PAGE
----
Naperville Running Co. also took a similar approach: Vendors such as Superfeet and Hoka One One sponsored its ads in exchange for a subtle reference to their brands. “They had some money to spend and wanted to invest in 30-second spots,” said Hartner. “Superfeet wanted to try something with us since we were one of the first stores to carry their Fitstation [personalized fit technology].”
Paul Karaz Shoes taps his local cable provider to help produce spots. “If you buy enough time, stations will [often] make the commercials for you — it’s included in your buy,” said Karaz, noting that it’s more affordable than hiring outside agencies, which in the past have charged him $25,000 for a 30-second spot.
Recently, Karaz has begun appearing in the store’s spots — a move he said upped the store’s profile. “The network liked my personality,” he said. “I did my shtick about the shoes and they created a 30-second spot. If you’re on TV, you’re a rock star. It validates you. Meanwhile, you can be in the newspaper every day and people just turn the pages.”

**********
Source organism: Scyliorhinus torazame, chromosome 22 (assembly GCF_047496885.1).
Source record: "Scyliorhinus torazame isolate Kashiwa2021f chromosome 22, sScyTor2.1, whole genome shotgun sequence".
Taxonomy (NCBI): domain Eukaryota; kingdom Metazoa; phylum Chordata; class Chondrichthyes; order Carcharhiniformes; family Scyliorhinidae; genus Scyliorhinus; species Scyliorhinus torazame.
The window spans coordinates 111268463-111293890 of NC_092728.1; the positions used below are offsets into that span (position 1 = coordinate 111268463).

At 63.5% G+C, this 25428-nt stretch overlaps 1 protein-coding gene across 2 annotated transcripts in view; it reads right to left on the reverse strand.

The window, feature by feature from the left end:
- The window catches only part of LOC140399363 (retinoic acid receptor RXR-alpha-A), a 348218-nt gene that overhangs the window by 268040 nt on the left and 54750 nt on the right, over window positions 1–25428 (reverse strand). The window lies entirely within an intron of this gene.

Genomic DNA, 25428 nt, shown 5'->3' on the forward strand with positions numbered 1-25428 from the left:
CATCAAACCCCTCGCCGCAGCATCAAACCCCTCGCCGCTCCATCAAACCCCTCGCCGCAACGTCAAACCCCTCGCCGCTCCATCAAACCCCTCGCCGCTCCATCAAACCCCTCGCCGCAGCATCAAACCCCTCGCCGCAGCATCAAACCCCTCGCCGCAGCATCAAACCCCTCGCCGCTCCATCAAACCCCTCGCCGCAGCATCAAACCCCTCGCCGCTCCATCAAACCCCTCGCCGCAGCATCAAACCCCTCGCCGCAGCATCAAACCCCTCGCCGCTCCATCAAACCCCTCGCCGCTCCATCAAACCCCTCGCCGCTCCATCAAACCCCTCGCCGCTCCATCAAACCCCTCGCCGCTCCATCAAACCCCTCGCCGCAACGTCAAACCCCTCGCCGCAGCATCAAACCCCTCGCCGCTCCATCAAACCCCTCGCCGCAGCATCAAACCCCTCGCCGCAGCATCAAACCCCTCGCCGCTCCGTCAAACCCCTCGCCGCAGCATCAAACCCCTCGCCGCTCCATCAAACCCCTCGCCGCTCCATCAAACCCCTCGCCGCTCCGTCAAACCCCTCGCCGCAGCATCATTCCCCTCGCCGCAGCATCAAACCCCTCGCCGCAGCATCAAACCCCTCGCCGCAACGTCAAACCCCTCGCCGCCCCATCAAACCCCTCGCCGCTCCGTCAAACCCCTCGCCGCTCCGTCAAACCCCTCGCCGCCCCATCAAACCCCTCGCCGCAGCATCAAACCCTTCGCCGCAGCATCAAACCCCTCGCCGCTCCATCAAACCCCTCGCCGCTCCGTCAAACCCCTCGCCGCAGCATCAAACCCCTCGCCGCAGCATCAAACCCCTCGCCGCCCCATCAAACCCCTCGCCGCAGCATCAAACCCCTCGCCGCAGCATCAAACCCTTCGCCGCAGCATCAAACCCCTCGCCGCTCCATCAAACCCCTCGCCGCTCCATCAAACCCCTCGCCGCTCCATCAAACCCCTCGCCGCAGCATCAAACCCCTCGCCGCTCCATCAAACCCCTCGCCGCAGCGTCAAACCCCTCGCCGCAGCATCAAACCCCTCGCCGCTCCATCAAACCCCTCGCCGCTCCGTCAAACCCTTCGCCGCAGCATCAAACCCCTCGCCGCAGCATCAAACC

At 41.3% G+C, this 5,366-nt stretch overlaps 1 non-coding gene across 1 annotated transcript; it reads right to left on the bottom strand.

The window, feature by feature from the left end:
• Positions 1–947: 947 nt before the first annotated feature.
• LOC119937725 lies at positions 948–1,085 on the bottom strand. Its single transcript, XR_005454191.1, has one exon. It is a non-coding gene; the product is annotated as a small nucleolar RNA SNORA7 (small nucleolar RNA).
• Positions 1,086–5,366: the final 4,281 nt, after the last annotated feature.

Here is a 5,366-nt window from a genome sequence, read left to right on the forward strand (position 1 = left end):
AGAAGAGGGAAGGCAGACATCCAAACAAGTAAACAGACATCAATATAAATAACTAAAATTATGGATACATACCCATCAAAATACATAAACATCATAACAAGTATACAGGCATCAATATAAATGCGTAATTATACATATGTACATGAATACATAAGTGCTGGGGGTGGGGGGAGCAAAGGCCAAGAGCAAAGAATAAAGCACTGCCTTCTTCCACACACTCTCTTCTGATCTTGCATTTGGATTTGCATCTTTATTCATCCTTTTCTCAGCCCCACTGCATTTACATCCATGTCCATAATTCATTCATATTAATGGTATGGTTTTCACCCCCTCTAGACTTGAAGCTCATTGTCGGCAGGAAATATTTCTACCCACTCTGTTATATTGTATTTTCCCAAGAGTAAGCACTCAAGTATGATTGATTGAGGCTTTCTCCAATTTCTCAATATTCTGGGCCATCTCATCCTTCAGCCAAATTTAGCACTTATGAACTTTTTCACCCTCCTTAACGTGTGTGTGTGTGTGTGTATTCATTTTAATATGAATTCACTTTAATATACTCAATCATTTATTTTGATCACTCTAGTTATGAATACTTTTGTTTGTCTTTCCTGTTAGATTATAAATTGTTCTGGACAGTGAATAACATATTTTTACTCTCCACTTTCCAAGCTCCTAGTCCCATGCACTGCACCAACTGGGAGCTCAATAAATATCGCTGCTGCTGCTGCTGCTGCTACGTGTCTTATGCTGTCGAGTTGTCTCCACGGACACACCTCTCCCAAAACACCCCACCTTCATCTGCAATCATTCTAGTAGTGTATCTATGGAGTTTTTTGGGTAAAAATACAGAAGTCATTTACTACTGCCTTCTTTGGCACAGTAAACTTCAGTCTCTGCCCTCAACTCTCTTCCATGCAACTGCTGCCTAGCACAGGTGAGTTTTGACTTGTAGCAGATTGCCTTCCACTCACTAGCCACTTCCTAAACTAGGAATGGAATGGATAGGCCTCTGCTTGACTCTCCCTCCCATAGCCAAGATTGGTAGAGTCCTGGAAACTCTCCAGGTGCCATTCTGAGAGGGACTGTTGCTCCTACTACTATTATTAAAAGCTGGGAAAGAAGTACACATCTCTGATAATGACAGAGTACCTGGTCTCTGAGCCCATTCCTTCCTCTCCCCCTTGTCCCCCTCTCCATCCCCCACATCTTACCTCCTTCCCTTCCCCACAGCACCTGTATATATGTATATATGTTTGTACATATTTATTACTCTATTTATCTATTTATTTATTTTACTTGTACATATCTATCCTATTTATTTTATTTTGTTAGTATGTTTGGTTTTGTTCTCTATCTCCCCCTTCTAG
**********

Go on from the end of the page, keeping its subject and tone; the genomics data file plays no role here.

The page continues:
How can retailers measure if ads are working? According to Levy, he simply surveys shoppers who come into the store. “We’ll ask customers on the fitting stool how they heard about us,” he said.
Sajdak opts to run his ads around store promotions to gauge their effectiveness. “We’ll be able to see how the pairage came through and if there’s an uptick around the spots,” he said.
Overall, retailers suggested choosing the best strategy for their type of business and their consumers.
Explained Knuteson, “There’s not a cookie-cutter approach to advertising — no one size fits all. [Retailers] have to do their homework, understand the customer and what their habits are, then decide what media selection they can take advantage of.”